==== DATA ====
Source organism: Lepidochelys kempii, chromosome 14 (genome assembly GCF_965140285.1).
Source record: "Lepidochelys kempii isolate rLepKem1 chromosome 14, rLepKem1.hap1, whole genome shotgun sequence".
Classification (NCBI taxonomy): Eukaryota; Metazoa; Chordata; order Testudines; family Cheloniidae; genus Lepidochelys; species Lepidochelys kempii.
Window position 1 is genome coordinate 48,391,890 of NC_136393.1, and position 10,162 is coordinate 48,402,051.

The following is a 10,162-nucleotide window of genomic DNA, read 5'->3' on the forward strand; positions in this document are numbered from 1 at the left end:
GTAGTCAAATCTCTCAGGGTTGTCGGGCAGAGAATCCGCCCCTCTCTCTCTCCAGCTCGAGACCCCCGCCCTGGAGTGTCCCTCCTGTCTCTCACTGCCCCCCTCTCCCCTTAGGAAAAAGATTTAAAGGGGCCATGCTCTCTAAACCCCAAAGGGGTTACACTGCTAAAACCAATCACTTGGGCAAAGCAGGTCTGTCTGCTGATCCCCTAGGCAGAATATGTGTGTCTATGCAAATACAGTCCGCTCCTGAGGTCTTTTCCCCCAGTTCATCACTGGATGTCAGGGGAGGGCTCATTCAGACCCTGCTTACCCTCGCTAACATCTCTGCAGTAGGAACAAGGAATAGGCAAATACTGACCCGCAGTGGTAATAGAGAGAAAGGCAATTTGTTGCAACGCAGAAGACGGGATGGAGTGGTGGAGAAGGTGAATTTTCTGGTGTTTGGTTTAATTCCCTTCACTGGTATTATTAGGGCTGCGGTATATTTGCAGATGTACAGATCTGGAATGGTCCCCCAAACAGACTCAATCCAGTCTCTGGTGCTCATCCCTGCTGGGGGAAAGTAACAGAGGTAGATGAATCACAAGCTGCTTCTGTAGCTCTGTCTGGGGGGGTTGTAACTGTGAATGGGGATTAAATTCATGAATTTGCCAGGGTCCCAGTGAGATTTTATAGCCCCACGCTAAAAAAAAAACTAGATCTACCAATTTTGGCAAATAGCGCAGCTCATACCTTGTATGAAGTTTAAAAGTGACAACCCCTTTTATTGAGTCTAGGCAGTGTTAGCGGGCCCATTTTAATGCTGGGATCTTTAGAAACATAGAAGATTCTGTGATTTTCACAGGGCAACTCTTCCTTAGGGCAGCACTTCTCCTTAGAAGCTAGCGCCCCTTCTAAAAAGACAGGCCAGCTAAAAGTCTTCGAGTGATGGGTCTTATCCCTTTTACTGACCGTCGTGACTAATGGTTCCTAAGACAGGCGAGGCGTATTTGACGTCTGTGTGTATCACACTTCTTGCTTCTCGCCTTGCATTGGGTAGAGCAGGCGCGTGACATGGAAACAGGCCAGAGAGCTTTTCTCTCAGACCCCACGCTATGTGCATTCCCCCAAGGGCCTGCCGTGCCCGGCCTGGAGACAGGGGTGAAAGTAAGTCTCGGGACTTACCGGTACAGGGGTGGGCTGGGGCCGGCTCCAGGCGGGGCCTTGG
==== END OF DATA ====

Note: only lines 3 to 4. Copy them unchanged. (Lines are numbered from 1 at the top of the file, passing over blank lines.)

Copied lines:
Classification (NCBI taxonomy): Eukaryota; Metazoa; Chordata; order Testudines; family Cheloniidae; genus Lepidochelys; species Lepidochelys kempii.
Window position 1 is genome coordinate 48,391,890 of NC_136393.1, and position 10,162 is coordinate 48,402,051.